Looking back for energy efficiency

Looking back for energy efficiency

Looking back for energy efficiency
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The steps toward fiscal consolidation across the Gulf region in recent years have made energy efficiency a hot topic by putting an increasing price on waste. At the same, the growing popular concern with climate change has begun to translate into increasingly ambitious national targets for cutting carbon dioxide emissions.

It is likely that this debate, still at its relative early stages, will evolve further in the coming years and begin to modify behavior and expectations in important ways.

The residential sector must be a particularly important focus area when countries fashion their plans for a more sustainable future. It is the main consumer of power globally, even more so in the Gulf where the extreme climate creates strong demand for cooling. Households have routinely claimed more than half the power generated in the region.

Problematically, the Gulf housing stock was for the most part constructed at a time when neither energy prices nor efficiency were major concerns on most people’s minds. The Gulf region was — and still is — rich in energy, and distributing it at minimal cost to the population was a common way of sharing the wealth.

This began to matter much more as people moved into cities. Building designs, technology and urban planning were for the most part imported from parts of the world with different climatic realities. There was next to no incentive to conserve energy or consider sustainability in building or infrastructure design. Why invest in conservation when this delivers no measurable financial return?

It was not always thus. Before the advent of modern cooling technologies and the oil stores that could finance them, human ingenuity was the tool applied to tackle the challenges posed by the harsh climate in the Gulf region. Over the millennia, people developed various effective ways of managing the heat and building livable communities. In other words, they were energy-efficient! So-called passive design measures — building orientation, insulation, access to light and measures to benefit from natural ventilation opportunities — were naturally incorporated in residential development.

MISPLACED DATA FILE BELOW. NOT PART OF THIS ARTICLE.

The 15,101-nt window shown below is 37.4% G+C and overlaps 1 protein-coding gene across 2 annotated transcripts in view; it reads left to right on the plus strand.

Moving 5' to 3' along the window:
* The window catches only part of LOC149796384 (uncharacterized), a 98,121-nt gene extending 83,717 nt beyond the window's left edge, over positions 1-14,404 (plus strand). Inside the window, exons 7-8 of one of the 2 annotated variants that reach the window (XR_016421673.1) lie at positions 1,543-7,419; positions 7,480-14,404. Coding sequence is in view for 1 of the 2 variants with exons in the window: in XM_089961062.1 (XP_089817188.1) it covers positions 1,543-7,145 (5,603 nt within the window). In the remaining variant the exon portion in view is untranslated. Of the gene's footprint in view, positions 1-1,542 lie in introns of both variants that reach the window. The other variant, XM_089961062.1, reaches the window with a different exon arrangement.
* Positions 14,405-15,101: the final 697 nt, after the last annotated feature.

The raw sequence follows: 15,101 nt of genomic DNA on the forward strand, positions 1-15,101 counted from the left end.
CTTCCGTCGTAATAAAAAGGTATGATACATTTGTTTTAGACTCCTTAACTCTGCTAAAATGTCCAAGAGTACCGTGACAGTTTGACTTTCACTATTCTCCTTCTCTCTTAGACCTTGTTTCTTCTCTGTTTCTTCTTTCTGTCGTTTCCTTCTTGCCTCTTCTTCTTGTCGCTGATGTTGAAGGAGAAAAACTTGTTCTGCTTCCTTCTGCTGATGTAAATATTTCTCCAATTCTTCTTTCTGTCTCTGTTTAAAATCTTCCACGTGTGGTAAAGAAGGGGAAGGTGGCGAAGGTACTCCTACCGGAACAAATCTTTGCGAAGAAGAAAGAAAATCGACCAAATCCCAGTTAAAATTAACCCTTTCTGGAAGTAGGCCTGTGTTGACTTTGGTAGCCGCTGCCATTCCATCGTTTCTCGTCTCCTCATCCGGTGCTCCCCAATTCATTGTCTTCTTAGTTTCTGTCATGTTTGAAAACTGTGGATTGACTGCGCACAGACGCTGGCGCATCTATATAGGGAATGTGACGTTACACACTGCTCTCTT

Today, visitors to pre-modern urban communities in the region can marvel at the thick walls, heat-reflective color choices, interior courtyards, attached buildings and burjeels that capture wind for the purpose of cooling. But it is just as evident that these vernacular design principles were happily jettisoned, some occasional cosmetic concessions notwithstanding, when the Gulf region “embraced modernity.”

Now, the global conversation has changed and even the Gulf countries have made efforts to combat climate change central to their economic policy. The region is courting global fame through its massive solar parks but often doing so as a consumer of products and solutions developed elsewhere.

Moreover, there is growing acceptance that this problem cannot be solved through more clean energy generation alone. Even the International Energy Agency recently warned of a “looming mismatch between the world’s strengthened climate ambitions and the availability of critical minerals that are essential to realizing those ambitions.” By contrast, high energy consumption in the residential sector creates an opportunity for substantial savings if adequate energy efficiency measures are put in place. There is an opportunity for planners and developers in the Gulf to re-embrace some of the vernacular design principles of yesteryear, not just for cultural and aesthetic reasons, but because they make no less economic sense now than they did back then.

Looking back, synthesizing the old with the new could also create the basis for the Gulf countries to become proactive producers and innovators in this area, instead of merely importing solutions from elsewhere. While it is true that energy efficiency and renewable energy technologies have been championed outside of the Gulf and thus tend to be more cheaply imported than produced, an exceptional strategic opportunity now exists.

In fairness, vernacular building designs have attracted growing attention among architects and developers and the Gulf is now home to a growing number of smart buildings that synthesize modern technology with traditional techniques. However, these remain the exception rather than the norm even as green building codes and better energy efficiency standards are being introduced.

Among others, two important issues will require focused attention. Firstly, developing smart buildings one at a time is not efficient as synergies are lost. Incorporating these ideas in community and urban development is growing in urgency, as it should be at a time when the regional demographics are still driving massive investments in residential real estate. Today, the residential infrastructure is being put in place for generations to come.

Secondly, and especially after a period of weaker demand growth, cost considerations by private developers risk delaying or watering down meaningful change. Incorporating some of the desired changes in regulation and guidelines is growing in urgency, especially because this will likely be needed to incentivize cost-effective innovation.

• Jarmo Kotilaine is an economist and strategist focusing on the Gulf region. He writes on issues ranging from economic development to changes within the corporate sector.

Disclaimer: Views expressed by writers in this section are their own and do not necessarily reflect Arab News' point of view